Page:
Unit 4 - lesson overview
Graphic Details - Lesson Overview
It seems to be popular these days to refer to oneself as a "visual learner." The thing is, we all are. That is the way that human brains work. It is also why we are seeing a trend towards more visually based communication.
In this unit, you will be learning about the art of storytelling using both words and graphics. If you now believe that comics are kids stuff, you will have changed your mind by the end of this unit. You will be finding out about the sophisticated techniques used by cartoon artists and graphic novelists. You will begin to see how these storytellers think in terms of visual communication, using text and drawings as different tools, each with its own strength and purpose.
You will start with the short assignment in which you begin to think about drawings you have seen that have changed the way that you view the world.
You will then go on to the first book where you will read about children's literature and to think about why they feature drawings so prominently. You will watch a video in which a cartoonist explains her way of seeing the world. You will read some comic strips and examine a piece of cartoon art before diving into the brave new world of webcomics.
This will take you on to a short assignment in which you will critique three comic strips, looking at purpose, characterization, and plot in addition to drawing technique.
After this, you will learn all about graphic novels and how to read them before heading down to your public library to peruse the shelves and select a novel that suits you. As you read this graphic novel, you will keep track of everything that is going on using the worksheet provided. You will be asked to consider how reading a graphic novel is different from reading a traditional text-only novel.
Lastly, you will get a chance to create your own graphic narrative, either by hand-drawing or using the software at your disposal.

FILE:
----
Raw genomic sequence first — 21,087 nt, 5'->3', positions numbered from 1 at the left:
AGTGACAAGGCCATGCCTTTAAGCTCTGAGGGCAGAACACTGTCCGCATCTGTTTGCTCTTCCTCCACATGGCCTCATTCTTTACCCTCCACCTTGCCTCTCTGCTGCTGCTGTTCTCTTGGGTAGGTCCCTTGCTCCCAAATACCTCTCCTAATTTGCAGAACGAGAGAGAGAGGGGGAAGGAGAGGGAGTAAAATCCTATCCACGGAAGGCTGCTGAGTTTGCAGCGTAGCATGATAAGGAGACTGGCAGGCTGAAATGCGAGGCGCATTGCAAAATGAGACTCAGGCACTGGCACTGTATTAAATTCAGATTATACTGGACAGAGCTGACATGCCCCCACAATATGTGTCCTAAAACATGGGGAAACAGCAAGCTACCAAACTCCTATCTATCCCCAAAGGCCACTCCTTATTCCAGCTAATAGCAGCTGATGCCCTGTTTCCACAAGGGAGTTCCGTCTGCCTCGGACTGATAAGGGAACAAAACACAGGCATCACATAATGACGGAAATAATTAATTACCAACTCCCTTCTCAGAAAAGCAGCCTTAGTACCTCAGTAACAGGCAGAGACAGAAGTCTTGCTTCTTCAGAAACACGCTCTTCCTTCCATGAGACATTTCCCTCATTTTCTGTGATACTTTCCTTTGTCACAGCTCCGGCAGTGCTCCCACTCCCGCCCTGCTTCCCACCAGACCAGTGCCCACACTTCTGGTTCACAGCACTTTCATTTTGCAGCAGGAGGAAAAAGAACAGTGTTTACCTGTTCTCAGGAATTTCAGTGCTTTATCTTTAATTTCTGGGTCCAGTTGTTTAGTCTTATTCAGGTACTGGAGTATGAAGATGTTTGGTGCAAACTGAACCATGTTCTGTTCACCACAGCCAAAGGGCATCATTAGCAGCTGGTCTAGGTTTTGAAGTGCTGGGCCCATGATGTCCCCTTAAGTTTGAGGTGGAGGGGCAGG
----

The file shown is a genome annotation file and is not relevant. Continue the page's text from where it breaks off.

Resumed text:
Once you have done this, you can get on to the quiz for Unit 4.
Time Management for Unit 4
|short assignment - cartoons as agents of change||15 minutes|
|Reading content (including choosing your graphic novel)||6 hours|
Major assignment - individual graphic novel study including author and novel research
-creating your graphic narrative
|Unit Quiz||1/2 hour|
How much time you spend reading a graphic novel obviously depends on the novel. The above is a guideline. If you get through your graphic novel in an hour, it is probably too short for this assignment. Try to find something that will take you a few one or two hour reading sessions.
Key terms for Unit 4
Purpose - Why the author created this work. Is it to entertain, describe, inform, explore theme or persuade?
Tone: What is the attitude of the creator(s) of this work to the subject? Is the author's tone sincere or ironic? Does the author make fun of any characters?
Plot - This describes the events of the story in both words and pictures. The plot is about what happens in the story.
Irony - Showing or saying the opposite of what is said, meant, expected or intended. If the author depicts a superhero as klutzy, that is ironic.
Graphic Novel - Essentially, a book-length comic. However, graphic novels distinguish themselves by using many of the sophisticated, literary techniques usually used by novelists.
Visual Pun - Word-play which involves an image. For example, see if you can sight an egg, when a character says "exciting" (egg sighting) in one of the comics you will read.
Satire - A technique whereby an author makes fun of a recognizable individual in order to point out that person's shortcomings. Satire intends to ridicule people into improvement.
See you in the funny papers!